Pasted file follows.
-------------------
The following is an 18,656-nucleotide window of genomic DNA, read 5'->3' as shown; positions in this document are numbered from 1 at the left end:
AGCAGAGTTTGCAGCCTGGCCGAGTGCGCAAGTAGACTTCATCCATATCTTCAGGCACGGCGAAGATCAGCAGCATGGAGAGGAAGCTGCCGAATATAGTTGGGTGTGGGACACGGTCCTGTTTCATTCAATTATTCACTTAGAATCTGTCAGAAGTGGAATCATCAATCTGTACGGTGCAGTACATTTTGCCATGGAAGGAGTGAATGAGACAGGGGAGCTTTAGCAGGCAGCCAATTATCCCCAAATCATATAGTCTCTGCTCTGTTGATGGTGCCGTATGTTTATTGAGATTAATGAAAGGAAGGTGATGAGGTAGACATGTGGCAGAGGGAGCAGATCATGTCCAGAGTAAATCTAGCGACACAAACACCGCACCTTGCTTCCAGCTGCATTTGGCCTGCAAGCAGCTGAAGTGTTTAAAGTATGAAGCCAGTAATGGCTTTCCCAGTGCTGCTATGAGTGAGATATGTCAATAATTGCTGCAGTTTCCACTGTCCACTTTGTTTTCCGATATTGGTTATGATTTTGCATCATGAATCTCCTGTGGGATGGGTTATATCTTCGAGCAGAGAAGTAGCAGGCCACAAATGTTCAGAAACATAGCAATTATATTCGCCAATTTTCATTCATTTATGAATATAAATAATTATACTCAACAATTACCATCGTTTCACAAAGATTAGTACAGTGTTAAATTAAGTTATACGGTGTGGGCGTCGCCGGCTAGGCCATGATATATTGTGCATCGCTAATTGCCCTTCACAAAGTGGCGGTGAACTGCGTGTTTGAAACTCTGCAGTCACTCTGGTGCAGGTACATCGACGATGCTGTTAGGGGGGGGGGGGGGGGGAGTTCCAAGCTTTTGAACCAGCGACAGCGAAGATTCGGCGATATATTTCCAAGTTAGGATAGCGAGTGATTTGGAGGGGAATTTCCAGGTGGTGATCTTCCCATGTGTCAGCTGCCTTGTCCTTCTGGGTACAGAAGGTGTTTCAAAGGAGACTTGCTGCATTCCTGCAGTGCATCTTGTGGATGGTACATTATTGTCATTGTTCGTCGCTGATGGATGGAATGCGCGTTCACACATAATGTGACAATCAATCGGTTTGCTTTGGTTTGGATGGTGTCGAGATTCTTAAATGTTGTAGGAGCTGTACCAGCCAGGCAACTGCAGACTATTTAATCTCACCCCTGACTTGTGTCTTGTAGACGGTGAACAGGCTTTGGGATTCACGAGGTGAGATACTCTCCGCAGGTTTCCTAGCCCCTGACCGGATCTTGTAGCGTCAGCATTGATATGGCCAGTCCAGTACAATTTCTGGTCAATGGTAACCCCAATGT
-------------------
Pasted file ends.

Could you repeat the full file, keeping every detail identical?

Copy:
The following is an 18,656-nucleotide window of genomic DNA, read 5'->3' as shown; positions in this document are numbered from 1 at the left end:
AGCAGAGTTTGCAGCCTGGCCGAGTGCGCAAGTAGACTTCATCCATATCTTCAGGCACGGCGAAGATCAGCAGCATGGAGAGGAAGCTGCCGAATATAGTTGGGTGTGGGACACGGTCCTGTTTCATTCAATTATTCACTTAGAATCTGTCAGAAGTGGAATCATCAATCTGTACGGTGCAGTACATTTTGCCATGGAAGGAGTGAATGAGACAGGGGAGCTTTAGCAGGCAGCCAATTATCCCCAAATCATATAGTCTCTGCTCTGTTGATGGTGCCGTATGTTTATTGAGATTAATGAAAGGAAGGTGATGAGGTAGACATGTGGCAGAGGGAGCAGATCATGTCCAGAGTAAATCTAGCGACACAAACACCGCACCTTGCTTCCAGCTGCATTTGGCCTGCAAGCAGCTGAAGTGTTTAAAGTATGAAGCCAGTAATGGCTTTCCCAGTGCTGCTATGAGTGAGATATGTCAATAATTGCTGCAGTTTCCACTGTCCACTTTGTTTTCCGATATTGGTTATGATTTTGCATCATGAATCTCCTGTGGGATGGGTTATATCTTCGAGCAGAGAAGTAGCAGGCCACAAATGTTCAGAAACATAGCAATTATATTCGCCAATTTTCATTCATTTATGAATATAAATAATTATACTCAACAATTACCATCGTTTCACAAAGATTAGTACAGTGTTAAATTAAGTTATACGGTGTGGGCGTCGCCGGCTAGGCCATGATATATTGTGCATCGCTAATTGCCCTTCACAAAGTGGCGGTGAACTGCGTGTTTGAAACTCTGCAGTCACTCTGGTGCAGGTACATCGACGATGCTGTTAGGGGGGGGGGGGGGGGGAGTTCCAAGCTTTTGAACCAGCGACAGCGAAGATTCGGCGATATATTTCCAAGTTAGGATAGCGAGTGATTTGGAGGGGAATTTCCAGGTGGTGATCTTCCCATGTGTCAGCTGCCTTGTCCTTCTGGGTACAGAAGGTGTTTCAAAGGAGACTTGCTGCATTCCTGCAGTGCATCTTGTGGATGGTACATTATTGTCATTGTTCGTCGCTGATGGATGGAATGCGCGTTCACACATAATGTGACAATCAATCGGTTTGCTTTGGTTTGGATGGTGTCGAGATTCTTAAATGTTGTAGGAGCTGTACCAGCCAGGCAACTGCAGACTATTTAATCTCACCCCTGACTTGTGTCTTGTAGACGGTGAACAGGCTTTGGGATTCACGAGGTGAGATACTCTCCGCAGGTTTCCTAGCCCCTGACCGGATCTTGTAGCGTCAGCATTGATATGGCCAGTCCAGTACAATTTCTGGTCAATGGTAACCCCAATGT